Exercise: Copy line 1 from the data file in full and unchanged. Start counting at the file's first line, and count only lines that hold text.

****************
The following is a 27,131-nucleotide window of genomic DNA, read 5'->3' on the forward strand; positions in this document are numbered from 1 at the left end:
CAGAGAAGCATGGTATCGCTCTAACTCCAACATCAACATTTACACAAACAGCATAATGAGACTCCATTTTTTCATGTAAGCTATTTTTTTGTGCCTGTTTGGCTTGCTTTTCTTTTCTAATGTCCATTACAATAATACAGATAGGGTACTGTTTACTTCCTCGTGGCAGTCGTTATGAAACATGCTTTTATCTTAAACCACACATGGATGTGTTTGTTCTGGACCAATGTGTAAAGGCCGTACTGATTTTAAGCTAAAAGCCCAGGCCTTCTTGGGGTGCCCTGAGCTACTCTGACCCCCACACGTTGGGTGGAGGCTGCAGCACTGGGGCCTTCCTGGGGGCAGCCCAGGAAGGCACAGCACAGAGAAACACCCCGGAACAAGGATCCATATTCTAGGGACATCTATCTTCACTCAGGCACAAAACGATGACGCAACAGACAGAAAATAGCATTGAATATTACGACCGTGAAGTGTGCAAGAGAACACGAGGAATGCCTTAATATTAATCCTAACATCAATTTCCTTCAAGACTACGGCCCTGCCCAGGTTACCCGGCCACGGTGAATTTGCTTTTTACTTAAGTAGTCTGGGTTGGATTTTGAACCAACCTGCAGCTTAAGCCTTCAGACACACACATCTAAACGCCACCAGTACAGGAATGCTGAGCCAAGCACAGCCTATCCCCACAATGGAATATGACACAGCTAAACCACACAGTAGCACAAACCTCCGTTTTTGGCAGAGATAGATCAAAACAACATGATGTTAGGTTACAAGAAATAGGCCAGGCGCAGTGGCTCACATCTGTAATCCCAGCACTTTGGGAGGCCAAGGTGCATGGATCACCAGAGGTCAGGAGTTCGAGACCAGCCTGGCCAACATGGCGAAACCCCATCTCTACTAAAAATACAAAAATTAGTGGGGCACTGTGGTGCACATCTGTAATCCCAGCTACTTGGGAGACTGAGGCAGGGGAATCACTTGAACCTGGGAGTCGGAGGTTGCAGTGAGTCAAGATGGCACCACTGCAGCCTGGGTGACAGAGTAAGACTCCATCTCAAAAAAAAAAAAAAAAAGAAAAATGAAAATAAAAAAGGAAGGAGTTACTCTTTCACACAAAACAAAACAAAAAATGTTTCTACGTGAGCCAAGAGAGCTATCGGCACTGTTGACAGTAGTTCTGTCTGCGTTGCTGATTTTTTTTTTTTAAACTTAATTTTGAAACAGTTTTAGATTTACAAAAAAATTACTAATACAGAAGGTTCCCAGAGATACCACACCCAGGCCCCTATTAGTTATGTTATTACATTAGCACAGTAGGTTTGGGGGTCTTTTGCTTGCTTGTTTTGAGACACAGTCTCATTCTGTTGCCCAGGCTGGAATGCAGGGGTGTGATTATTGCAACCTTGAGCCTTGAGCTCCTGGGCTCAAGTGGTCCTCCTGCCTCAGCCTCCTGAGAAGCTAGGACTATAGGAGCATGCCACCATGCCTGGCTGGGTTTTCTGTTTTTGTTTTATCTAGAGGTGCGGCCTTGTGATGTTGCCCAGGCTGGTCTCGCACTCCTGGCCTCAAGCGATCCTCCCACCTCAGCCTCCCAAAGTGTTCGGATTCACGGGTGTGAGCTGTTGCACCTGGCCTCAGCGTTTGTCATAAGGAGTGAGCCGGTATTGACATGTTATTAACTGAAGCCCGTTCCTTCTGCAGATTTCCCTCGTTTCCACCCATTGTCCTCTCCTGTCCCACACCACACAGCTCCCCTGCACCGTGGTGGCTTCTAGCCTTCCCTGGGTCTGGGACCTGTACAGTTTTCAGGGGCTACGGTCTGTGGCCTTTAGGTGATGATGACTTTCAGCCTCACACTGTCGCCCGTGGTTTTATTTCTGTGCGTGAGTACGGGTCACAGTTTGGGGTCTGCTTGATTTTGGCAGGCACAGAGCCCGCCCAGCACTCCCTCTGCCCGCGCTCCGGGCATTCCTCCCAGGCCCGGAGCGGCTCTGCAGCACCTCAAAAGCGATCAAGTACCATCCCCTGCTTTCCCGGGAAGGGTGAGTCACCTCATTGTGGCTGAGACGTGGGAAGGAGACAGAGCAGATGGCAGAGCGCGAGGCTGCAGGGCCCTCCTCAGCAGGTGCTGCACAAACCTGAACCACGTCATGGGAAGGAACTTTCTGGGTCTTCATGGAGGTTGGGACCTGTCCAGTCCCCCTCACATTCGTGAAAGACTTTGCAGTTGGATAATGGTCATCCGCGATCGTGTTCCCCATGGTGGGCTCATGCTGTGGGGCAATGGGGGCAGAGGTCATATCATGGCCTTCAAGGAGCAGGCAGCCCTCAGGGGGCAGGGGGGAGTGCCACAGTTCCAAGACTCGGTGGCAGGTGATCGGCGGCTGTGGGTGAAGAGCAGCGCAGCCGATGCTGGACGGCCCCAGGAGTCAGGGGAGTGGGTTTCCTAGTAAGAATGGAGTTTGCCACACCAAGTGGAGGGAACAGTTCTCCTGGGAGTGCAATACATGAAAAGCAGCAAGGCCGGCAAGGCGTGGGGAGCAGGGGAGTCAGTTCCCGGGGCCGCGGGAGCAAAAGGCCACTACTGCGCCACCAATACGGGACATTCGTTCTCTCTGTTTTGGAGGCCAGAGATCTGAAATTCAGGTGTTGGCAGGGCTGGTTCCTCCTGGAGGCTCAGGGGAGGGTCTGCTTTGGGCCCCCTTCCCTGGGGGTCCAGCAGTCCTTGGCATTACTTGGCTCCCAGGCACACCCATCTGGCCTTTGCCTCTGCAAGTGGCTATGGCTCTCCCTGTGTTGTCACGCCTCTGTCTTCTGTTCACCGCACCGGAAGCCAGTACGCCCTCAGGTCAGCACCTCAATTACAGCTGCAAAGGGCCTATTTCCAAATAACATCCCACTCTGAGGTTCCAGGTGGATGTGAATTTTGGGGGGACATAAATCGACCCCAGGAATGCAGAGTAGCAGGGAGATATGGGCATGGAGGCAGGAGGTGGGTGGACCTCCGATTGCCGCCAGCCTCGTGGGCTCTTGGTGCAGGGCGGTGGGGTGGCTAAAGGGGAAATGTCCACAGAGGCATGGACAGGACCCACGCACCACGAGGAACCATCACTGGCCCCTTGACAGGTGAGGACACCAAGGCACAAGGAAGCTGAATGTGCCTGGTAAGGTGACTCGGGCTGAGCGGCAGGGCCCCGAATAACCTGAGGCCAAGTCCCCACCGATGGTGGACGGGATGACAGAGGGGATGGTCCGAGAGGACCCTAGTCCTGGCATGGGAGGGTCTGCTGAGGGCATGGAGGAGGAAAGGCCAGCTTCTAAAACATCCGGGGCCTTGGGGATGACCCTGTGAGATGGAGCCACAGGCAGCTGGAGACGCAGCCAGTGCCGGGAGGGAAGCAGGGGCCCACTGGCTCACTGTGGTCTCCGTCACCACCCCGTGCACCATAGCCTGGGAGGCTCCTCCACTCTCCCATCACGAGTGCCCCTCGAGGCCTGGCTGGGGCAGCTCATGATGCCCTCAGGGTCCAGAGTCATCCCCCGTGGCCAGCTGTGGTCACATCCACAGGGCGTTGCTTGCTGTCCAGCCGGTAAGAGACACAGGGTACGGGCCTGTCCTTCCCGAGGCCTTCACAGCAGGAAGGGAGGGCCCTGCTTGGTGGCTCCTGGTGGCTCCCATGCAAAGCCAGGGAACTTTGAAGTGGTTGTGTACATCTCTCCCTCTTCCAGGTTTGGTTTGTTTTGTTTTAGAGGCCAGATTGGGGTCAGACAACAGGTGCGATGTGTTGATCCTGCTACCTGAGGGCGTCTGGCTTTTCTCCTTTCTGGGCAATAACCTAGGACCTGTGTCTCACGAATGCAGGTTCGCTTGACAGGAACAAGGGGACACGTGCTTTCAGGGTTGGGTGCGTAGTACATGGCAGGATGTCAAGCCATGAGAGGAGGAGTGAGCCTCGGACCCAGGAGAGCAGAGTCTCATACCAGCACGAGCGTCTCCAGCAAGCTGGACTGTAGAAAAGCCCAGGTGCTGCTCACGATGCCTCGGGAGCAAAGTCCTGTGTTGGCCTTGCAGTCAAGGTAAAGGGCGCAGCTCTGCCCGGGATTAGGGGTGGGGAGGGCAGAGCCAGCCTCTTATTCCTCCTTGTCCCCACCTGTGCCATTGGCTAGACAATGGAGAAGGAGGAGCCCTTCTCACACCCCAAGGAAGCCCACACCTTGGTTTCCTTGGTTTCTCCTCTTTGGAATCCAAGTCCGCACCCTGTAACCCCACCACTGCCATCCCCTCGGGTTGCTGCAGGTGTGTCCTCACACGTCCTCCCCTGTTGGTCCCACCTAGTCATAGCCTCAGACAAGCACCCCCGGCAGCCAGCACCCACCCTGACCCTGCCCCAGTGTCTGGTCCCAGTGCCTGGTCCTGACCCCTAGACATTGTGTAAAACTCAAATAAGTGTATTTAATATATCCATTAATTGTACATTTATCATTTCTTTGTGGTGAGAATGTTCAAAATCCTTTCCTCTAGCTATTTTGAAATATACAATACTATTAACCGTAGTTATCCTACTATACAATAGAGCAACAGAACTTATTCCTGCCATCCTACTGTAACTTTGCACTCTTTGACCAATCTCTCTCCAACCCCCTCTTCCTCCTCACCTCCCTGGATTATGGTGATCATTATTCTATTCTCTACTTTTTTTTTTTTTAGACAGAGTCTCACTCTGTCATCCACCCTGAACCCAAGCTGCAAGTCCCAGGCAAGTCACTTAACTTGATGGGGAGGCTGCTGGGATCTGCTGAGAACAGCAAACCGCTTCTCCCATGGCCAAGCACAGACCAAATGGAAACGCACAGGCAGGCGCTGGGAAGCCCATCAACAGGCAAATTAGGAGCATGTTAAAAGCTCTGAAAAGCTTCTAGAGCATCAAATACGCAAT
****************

The following is a 27,131-nucleotide window of genomic DNA, read 5'->3' on the forward strand; positions in this document are numbered from 1 at the left end: